Video Gamers At Risk Of Tinnitus And Irreversible Hearing loss, Study Warns

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A study has found that people who play video games are at risk of damaging their hearing due to potentially unsafe sound levels.

The new review suggests that gamers play for long periods of time with the volume turned up beyond safe limits. It says this could contribute to irreversible hearing loss or tinnitus; a constant ringing in the ears.

The paper, published in the British Medical Journal Public Health, reviewed 14 studies which in total involved more than 50,000 people. The researchers urge more public health efforts to raise awareness of the issues for gamers in the same way that has been done for live music and headphones.

Of course, gamers could turn down the volume while playing to minimise the risk, but the study suggests that part of the problem is the length of time people spend being exposed to high volumes. One of the studies evaluated by researchers found average headphone noise levels in four shooting games to be between 88.5 and 91.2dB.

Another study found that impulse sounds – short loud bursts such as shooting noises – reached 119dB. The paper also found that in three separate studies, boys were recorded as playing video games more often than girls for longer stints, and at higher volumes.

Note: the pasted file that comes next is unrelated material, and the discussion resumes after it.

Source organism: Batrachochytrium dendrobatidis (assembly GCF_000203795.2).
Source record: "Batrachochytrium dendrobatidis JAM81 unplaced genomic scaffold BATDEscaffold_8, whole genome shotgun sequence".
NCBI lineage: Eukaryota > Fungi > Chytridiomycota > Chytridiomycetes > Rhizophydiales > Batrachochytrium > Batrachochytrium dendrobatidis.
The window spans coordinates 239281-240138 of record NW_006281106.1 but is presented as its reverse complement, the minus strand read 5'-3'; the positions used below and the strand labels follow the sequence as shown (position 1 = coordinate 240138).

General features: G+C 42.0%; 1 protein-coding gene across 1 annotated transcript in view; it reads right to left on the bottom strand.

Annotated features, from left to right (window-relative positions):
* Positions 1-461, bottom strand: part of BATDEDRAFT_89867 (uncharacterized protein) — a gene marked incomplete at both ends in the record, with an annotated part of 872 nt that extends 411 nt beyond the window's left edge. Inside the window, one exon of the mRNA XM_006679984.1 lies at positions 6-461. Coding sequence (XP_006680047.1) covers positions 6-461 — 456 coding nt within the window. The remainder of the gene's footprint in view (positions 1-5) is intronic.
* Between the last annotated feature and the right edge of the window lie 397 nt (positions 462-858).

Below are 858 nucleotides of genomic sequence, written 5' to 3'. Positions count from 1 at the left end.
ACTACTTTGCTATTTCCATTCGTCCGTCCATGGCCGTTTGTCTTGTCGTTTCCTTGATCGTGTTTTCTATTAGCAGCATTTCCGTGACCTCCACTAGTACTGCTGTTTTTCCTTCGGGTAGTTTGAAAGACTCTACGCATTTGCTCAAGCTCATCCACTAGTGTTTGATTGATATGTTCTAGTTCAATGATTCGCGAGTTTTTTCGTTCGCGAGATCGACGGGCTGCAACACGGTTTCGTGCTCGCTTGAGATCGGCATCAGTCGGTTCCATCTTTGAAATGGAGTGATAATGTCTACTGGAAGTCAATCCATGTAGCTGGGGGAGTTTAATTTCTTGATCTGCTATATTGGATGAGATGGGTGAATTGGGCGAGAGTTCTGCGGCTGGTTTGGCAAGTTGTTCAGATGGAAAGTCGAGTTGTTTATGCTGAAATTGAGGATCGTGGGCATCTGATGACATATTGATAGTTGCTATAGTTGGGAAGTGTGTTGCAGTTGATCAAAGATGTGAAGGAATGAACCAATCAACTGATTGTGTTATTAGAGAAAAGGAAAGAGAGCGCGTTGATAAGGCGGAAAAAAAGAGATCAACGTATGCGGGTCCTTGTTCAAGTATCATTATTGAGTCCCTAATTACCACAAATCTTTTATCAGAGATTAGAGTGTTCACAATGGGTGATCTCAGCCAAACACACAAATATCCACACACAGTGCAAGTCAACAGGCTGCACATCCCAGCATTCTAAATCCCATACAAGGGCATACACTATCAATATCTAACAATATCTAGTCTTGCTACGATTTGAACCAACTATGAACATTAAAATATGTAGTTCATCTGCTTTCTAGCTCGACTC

Some studies found correlations between gaming and hearing loss, while others linked the activity with tinnitus. These used a combination of self-reported data and hearing tests to evaluate hearing. The authors acknowledge that more research should be done to establish a stronger link between gaming and hearing loss.

They added that the impact of e-sports, geographic region, gender, and age should be looked into more closely. Some of the studies they looked at went back to the 1990s, when the gaming world was very different from now. Only two papers published in the last 10 years objectively measured sound levels from video games or gaming centres, which are like video game arcades and popular in Asia. But the authors concluded that “the limited available evidence suggests that gaming may be a common source of unsafe listening.”

They said: “The findings suggest that there may be a need to prioritise interventions, such as initiatives focused on education and awareness of the potential risks of gaming that can help promote safe listening among gamers.”

Gaming industry body Ukie said it continues to encourage people to use headphones within safe levels but would not comment further on the new study.

 

 

 

 

 

 

 

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